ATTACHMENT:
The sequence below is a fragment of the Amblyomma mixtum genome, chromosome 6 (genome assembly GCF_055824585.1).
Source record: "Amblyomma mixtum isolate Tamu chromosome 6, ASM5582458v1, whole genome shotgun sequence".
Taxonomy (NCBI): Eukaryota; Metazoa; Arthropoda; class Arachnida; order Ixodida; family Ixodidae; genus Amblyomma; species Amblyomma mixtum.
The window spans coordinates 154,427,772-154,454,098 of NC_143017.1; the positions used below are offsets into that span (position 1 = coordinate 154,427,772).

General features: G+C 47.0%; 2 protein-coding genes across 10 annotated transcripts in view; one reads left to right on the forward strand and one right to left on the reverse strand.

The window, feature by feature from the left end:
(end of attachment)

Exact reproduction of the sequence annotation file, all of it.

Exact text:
The sequence below is a fragment of the Amblyomma mixtum genome, chromosome 6 (genome assembly GCF_055824585.1).
Source record: "Amblyomma mixtum isolate Tamu chromosome 6, ASM5582458v1, whole genome shotgun sequence".
Taxonomy (NCBI): Eukaryota; Metazoa; Arthropoda; class Arachnida; order Ixodida; family Ixodidae; genus Amblyomma; species Amblyomma mixtum.
The window spans coordinates 154,427,772-154,454,098 of NC_143017.1; the positions used below are offsets into that span (position 1 = coordinate 154,427,772).

General features: G+C 47.0%; 2 protein-coding genes across 10 annotated transcripts in view; one reads left to right on the forward strand and one right to left on the reverse strand.

The window, feature by feature from the left end: